Lower CDMA royalty, cheaper connections expected

Kripa Raman

While CDMA being a proprietary technology, GSM is based on open standards. Reliance is paying over Rs 600 per chipset to Qualcomm in royalties.

Mumbai, June 13

Reliance Communication's entry into GSM in a big way could eventually bring down costs on its CDMA business as well and help it breach into an even lower socio-economic customer base.

CDMA being a proprietary technology, Reliance ends up paying around $14 or over Rs 600 per chipset to US-based Qualcomm in royalties. The chipset is the key component of the mobile handset, and its cost is passed on to subscribers.

Reliance's entry into GSM not only means savings on these royalties, but it would also help it drive a harder bargain with Qualcomm for reduction in royalties, said industry sources. GSM is based on open standards, with no royalties involved.

Rural entry

Any substantial reduction in royalty could make CDMA handsets that much cheaper. CDMA royalties, for instance, range between $2 and $3 per chipset in China, said industry sources. A substantial reduction will bring down entry costs, and allow easier penetration into small town and rural areas for which CDMA is currently considered more appropriate.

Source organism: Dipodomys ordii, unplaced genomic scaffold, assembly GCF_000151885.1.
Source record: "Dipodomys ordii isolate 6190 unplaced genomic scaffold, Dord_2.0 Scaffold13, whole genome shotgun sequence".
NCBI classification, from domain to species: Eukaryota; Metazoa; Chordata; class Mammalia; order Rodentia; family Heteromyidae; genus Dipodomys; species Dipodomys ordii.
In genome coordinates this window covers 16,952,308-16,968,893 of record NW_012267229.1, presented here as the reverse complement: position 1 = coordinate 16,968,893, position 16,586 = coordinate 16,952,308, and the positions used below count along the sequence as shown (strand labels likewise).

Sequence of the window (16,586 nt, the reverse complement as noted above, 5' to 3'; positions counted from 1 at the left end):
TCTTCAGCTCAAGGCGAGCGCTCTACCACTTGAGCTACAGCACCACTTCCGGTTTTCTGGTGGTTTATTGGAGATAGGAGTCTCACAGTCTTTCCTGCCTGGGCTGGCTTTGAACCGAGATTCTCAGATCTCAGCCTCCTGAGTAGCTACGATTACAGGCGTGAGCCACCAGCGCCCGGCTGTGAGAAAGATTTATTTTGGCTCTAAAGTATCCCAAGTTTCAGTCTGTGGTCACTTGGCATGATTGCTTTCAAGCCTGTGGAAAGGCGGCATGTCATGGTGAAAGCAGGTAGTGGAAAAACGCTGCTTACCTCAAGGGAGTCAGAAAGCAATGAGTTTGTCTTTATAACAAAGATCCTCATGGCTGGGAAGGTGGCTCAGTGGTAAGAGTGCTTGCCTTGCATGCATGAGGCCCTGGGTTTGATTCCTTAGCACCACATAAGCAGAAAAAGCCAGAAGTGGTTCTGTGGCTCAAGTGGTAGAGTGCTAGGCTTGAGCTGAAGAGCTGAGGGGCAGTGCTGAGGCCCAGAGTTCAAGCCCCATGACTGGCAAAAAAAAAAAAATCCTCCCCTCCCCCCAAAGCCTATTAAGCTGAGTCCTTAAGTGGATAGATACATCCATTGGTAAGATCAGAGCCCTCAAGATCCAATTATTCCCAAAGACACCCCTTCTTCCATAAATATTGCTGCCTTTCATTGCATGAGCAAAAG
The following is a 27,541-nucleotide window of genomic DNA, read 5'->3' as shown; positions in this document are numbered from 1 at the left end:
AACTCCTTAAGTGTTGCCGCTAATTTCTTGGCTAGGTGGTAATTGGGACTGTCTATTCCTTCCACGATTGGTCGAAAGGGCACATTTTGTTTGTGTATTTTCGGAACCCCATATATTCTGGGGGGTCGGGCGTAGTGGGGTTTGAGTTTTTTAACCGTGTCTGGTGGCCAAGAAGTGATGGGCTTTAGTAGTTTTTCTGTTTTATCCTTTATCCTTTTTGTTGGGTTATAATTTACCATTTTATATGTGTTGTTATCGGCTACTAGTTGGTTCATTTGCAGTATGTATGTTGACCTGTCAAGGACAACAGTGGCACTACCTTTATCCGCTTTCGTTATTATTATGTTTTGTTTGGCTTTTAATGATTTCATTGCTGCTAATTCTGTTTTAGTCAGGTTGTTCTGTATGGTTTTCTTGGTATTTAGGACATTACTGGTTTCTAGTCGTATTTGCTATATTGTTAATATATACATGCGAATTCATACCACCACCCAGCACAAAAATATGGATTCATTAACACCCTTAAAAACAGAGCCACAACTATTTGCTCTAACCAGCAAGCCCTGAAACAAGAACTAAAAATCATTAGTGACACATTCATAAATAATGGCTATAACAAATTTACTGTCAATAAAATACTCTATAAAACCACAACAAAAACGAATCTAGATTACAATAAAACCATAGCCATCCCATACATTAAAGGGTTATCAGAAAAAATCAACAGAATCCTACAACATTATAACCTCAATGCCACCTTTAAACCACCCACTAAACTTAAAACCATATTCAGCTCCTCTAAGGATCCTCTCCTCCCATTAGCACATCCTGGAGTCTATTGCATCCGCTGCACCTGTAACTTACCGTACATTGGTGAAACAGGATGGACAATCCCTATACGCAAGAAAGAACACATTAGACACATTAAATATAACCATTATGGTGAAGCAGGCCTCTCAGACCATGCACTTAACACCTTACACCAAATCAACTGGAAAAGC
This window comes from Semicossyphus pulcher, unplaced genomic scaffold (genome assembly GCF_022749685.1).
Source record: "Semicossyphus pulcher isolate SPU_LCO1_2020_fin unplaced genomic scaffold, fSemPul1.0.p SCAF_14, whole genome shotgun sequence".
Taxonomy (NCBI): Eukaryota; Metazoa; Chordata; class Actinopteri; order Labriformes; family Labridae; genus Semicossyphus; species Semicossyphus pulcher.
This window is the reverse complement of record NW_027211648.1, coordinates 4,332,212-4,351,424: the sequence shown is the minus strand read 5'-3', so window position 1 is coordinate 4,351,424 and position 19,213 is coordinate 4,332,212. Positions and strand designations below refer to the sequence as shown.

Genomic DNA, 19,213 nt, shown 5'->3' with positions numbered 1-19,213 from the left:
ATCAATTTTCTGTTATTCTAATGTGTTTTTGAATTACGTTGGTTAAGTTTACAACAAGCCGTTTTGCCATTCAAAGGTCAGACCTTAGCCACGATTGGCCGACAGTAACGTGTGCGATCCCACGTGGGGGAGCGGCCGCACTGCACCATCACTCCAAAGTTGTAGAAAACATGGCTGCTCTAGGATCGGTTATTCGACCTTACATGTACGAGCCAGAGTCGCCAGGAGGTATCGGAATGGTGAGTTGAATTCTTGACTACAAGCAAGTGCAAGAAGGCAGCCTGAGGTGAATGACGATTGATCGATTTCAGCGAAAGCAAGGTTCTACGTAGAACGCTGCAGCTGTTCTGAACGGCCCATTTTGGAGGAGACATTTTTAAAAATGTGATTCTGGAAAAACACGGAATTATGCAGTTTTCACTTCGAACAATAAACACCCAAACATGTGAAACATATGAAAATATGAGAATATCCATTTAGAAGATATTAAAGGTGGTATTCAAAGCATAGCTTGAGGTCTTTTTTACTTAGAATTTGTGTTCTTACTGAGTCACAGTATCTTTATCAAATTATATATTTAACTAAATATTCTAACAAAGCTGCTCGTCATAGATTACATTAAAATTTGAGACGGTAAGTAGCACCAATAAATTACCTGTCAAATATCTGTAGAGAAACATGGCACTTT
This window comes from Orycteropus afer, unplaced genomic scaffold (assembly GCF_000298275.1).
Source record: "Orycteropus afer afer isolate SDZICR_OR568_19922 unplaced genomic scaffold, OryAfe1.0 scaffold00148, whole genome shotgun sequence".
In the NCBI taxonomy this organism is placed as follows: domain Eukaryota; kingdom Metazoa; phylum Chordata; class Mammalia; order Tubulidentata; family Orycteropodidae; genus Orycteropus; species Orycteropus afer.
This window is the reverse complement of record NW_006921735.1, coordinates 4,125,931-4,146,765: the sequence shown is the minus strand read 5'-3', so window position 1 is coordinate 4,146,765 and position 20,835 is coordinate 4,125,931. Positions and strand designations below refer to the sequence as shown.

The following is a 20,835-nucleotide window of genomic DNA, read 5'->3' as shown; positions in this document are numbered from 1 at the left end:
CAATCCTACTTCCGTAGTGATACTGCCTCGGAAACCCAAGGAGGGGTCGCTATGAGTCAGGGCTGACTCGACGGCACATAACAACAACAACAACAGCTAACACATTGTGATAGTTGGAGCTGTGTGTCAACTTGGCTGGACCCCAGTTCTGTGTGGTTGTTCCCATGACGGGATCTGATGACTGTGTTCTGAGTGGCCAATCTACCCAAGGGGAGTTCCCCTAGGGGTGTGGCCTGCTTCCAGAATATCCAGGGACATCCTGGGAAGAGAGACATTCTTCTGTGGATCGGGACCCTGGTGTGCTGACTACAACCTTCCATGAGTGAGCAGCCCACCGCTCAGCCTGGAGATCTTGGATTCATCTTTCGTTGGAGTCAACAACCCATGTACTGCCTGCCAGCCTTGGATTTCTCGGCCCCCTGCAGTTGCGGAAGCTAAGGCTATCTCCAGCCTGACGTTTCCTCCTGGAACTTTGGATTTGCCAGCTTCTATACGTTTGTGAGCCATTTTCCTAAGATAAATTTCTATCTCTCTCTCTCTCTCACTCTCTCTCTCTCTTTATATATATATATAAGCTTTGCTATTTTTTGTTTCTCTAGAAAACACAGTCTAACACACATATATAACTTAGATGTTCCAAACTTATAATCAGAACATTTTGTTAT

Many benefits

Although analysts have attributed Reliance's application for GSM chiefly to the proposed acquisition of spectrum that the defence forces will vacate shortly, the side benefits would be many too, they said.

It will cost Reliance little to overlay a GSM network on its existing CDMA infrastructure and set up GSM equipment at its CDMA towers.

Domestic roaming on prepaid would also become easier for Reliance subscribers if they take up GSM. If a taxi-driver should take a month off to spend time in his village, he does not want to pay roaming rates, even though CDMA roaming rates are currently cheaper than GSM, said analysts. With a GSM handset, he can simply change his SIM card for a small cost and remain connected.

Global roaming

The chief advantage of GSM technology is that it allows seamless international roaming. High networth individuals, who use international roaming, have already been captured by existing GSM players.

But going ahead, Reliance could in its typical style offer good bargains on international roaming and even offer services through GSM/CDMA dual mode handsets. The early markets for this will probably be Mumbai and Delhi where Reliance has applied for GSM spectrum.

(This article was published in the Business Line print edition dated June 14, 2006)
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